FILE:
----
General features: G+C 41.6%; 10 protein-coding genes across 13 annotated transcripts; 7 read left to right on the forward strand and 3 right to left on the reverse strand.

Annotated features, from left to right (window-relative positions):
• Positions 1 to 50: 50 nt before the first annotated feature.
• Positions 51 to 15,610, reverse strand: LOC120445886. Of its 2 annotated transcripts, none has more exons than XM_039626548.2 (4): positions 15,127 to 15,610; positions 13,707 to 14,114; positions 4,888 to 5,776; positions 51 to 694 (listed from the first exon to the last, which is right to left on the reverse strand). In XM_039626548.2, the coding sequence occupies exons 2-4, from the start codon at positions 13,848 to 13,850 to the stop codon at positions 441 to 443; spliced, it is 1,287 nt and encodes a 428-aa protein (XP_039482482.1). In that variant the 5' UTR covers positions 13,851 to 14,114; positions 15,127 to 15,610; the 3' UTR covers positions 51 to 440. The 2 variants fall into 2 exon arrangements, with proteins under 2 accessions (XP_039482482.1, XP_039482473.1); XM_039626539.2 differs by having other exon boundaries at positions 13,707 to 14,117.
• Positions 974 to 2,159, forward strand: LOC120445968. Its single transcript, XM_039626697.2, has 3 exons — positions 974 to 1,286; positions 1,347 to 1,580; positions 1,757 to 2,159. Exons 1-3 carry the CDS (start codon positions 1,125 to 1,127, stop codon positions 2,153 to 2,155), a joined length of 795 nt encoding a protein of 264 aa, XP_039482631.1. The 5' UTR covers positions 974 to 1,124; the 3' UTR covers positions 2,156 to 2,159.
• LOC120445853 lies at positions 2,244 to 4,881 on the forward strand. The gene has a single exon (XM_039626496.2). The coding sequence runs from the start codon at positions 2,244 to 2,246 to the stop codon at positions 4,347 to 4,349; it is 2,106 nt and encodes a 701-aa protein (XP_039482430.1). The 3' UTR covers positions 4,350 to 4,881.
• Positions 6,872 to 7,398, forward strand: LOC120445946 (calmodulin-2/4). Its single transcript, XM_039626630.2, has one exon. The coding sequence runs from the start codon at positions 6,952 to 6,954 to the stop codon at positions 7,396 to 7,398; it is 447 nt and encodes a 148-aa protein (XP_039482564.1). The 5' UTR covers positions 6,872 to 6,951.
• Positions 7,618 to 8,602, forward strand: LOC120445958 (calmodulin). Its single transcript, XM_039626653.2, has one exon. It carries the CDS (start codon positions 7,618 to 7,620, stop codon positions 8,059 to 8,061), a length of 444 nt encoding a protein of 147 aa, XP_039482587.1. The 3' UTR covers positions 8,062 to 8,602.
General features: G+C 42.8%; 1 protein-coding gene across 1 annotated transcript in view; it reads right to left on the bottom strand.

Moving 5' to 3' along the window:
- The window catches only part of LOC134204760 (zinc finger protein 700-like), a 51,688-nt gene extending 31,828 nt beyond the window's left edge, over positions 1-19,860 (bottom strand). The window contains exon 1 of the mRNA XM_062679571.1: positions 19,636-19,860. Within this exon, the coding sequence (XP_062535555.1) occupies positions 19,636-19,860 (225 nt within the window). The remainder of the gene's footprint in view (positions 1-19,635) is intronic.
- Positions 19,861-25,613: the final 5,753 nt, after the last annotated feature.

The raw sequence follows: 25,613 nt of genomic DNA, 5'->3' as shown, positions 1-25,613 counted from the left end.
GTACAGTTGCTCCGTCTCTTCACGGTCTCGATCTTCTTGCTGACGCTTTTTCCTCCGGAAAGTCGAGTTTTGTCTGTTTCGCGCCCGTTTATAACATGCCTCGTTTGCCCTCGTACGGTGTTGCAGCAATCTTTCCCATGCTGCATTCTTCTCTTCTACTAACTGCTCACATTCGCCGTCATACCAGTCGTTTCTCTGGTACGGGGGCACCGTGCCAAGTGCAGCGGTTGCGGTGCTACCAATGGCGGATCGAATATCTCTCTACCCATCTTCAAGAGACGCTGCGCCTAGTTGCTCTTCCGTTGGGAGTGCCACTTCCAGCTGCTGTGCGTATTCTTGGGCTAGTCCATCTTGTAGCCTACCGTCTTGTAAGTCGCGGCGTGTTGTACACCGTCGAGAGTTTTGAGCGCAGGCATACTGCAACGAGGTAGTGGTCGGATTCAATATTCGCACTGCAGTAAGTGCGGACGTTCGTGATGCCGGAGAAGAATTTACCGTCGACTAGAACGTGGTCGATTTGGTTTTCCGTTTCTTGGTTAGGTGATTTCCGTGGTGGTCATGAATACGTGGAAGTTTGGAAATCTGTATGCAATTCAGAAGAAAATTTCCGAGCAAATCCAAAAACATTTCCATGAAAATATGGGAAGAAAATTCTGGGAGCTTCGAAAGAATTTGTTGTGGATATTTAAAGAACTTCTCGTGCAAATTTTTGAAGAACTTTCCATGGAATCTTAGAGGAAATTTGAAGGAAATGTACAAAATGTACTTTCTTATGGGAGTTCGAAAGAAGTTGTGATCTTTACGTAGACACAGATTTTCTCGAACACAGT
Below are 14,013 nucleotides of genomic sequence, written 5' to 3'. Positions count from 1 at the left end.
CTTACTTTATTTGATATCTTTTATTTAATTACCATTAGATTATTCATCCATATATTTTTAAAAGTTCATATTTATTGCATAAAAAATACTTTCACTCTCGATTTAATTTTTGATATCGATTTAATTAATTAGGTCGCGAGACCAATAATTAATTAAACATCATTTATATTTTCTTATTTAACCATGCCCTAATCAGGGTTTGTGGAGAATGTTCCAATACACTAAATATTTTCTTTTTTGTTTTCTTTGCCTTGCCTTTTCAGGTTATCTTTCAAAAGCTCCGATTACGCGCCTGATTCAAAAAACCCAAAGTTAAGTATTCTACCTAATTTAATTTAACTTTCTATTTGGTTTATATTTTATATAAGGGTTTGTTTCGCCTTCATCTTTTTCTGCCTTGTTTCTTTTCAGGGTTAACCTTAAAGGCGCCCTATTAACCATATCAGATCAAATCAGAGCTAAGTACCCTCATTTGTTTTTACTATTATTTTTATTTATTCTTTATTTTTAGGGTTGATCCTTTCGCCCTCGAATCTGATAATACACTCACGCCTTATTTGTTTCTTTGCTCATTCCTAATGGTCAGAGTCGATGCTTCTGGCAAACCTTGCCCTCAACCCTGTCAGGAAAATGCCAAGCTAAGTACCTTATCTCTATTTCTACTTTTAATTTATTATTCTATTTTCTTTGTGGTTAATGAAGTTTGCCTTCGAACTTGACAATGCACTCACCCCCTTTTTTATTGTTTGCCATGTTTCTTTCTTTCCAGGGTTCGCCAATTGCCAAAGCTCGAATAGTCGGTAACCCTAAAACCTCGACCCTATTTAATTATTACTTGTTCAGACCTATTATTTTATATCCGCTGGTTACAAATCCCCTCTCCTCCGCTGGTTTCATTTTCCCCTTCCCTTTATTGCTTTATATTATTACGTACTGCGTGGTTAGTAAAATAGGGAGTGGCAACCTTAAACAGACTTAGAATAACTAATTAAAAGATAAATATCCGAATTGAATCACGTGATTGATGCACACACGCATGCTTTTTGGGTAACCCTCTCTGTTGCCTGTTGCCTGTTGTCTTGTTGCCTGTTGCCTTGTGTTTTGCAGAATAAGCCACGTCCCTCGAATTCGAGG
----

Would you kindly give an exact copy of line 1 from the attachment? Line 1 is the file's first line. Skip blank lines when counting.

General features: G+C 41.6%; 10 protein-coding genes across 13 annotated transcripts; 7 read left to right on the forward strand and 3 right to left on the reverse strand.